Icing the cake was very tricky as my sponge layers would slide around and as soon as the frosting got a bit warm it would melt off the sides, so I had to keep stopping to chill it all. I’ve never iced a cake with cream cheese frosting before so doing the ‘crumb coat’ and building it all up was quite fiddly. Icing the cupcakes, however, was a doddle!
I chose a simple decoration for on top of the cake as I already had a big cake topper ordered, and by this point I couldn’t face trying to model anything from sugar paste. I fashioned a ‘1’ from tin foil and placed it on top of the cake and then sprinkled multicoloured sugar strands over the top before removing the stencil. Et voilà!
I have to be honest here, I love how the cake turned out. I love the decoration. I love the layers of the rainbow when the cake is slice or the cupcakes bitten in to. It turned out exactly as I hoped but… it’ll be a long, long time before I attempt another rainbow cake!
A couple of weeks ago my little girl turned one, and whilst we didn’t have a big party for her (just small family tea parties) I did want to get some decorations, make a few things and get creative for it. I’d seen on Etsy and Instagram people selling birthday chalkboards and I pinned a few designs on Pinterest, but it was only when I spotted an A3 board in Wilko that I decided to try making one myself. (And between you and me, reader, I’m so glad I didn’t shell out a tenner for someone else to make one as, frankly, the ones I’ve seen other people have bought recently look… not as good as mine!)
I sketched out my design on paper first and painted the frame of the board. My sister suggested orange to complement my rainbow theme. To be honest I was sceptical initially about the colour, but loved the end result. I used my cheap and cheerful Poundland paint which needed a fair few coats to build up the colour as it is rather on the thin side.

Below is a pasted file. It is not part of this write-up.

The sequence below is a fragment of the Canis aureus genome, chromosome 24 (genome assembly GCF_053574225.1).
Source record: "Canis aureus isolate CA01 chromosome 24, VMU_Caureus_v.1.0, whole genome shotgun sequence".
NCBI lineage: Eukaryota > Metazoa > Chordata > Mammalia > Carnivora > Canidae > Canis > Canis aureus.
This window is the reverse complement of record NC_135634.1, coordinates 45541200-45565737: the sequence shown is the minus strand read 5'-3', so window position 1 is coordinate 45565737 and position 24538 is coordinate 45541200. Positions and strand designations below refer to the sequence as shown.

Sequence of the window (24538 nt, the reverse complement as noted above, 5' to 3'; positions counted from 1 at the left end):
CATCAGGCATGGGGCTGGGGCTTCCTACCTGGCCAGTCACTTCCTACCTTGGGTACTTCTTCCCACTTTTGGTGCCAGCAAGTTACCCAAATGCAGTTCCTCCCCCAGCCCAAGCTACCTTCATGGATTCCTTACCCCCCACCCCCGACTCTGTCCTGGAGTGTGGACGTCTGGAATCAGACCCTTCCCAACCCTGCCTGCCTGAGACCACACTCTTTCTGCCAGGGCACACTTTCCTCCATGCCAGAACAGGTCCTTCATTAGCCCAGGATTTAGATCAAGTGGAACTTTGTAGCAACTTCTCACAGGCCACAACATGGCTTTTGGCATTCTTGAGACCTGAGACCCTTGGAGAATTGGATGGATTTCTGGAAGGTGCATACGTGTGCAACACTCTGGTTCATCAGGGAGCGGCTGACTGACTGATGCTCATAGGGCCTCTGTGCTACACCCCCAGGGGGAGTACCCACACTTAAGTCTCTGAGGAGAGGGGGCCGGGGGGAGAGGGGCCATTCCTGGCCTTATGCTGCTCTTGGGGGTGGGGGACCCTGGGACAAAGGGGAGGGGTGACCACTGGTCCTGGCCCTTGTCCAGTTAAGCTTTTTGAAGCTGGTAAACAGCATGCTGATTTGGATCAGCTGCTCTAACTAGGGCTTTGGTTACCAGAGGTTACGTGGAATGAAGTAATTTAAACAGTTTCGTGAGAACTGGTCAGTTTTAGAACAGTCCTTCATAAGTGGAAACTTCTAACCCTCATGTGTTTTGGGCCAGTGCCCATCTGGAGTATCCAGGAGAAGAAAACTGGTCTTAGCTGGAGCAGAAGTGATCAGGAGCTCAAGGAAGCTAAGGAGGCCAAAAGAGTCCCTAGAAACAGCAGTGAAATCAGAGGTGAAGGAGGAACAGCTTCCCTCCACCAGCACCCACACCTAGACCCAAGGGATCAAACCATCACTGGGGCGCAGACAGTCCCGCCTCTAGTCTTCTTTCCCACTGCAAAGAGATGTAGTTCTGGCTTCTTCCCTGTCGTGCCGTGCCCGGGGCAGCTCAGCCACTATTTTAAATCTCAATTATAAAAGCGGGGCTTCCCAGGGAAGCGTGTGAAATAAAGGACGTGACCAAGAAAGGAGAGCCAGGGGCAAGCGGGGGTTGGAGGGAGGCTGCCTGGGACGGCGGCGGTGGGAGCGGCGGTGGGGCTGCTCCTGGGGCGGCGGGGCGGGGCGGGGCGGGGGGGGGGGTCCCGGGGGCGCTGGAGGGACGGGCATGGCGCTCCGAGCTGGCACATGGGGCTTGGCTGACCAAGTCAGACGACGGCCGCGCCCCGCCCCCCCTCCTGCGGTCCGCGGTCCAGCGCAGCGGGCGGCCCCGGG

I pencilled my design onto the board rather than go for it freehand, and I went over it with my set of chalkpens. I did sections at a time so not to smudge the work. A slight issue was that I couldn’t give it all a second layer of paint as the pens scratched the first coat off, but as long as you look at the board from a distance, you don’t notice that.
I’ve had so many compliments for my chalkboard and I’m delighted with how it turned out so I may now make one every year for my daughter!
Hooray! Finally a chance to bake something new! My tiny patch of rhubarb was ready for the picking, I had some Greek yogurt to use up and Pinterest provided me with a new recipe to try out. I even got to use my fancy cup measures as it’s an American recipe.
The recipe called for four cups of rhubarb, which I didn’t have, so a rummage in the fruit bowl produced a pear to add to the mix.
It’s a very quick make – using cup measures is super-speedy – and it makes a really thick cake mix, almost like a dough (the recipe did warn this).
I adapted the streusel topping to just cinnamon and brown sugar to try and make it a little healthier and, let’s be honest here, I was too lazy to make the streusel! The recipe said to bake the cake for 45 minutes at 350°F, so I did it for 30 minutes at 180°C which gave the end result quite a thick crust. I divided the cake into 12 ‘fingers’ – it cut well, came out of the tin just fine and kept its shape.
Next time I’d bake it for a little longer as it had quite a doughy, almost bread-like (like those tear-and-share style breads) texture, though that could have been due to the ‘wet’ fruit. I, however, quite liked the stickiness.
Typically, my daughter seems to enjoy ‘non toys’ more than her proper toys – mobile phones, tv remotes, coasters – though she does love shaking her rattles around so I had a little brainwave to make her a simple ‘rainmaker’ rattle. An empty (clean) bottle and some (uncooked) rice later… voilà! She loves it! So I looked on Pinterest for some more ideas…
1. Marbles. I got some marbles and put them in an empty bottle. Simple. This is her favourite as it’s really loud when she shakes it!
2. Water. Just plain old water from the kitchen tap. It makes a great noise when being shaken around, and it can be made more exciting with a few drops of food colouring (or fruit squash even!).
3. Water beads. I have two bottles with these in. One is full of water beads and we can watch the air bubbles weave their way up through the multicoloured beads. The other has less beads in and some baby oil in the water – I hoped to make something like a lava lamp, but failed. It looks pretty though!
4. Rice. Our original rice bottle got pimped with some multicoloured rice (see this post for how I made it).
I haven’t got round to making any of the fancy Pinterest ideas with glitter and tinsel and stuff, but the good thing about these bottles is that they can be changed quickly and easily, so when my daughter tires of these ones, I’ll be able to make some new ones to retain her attention.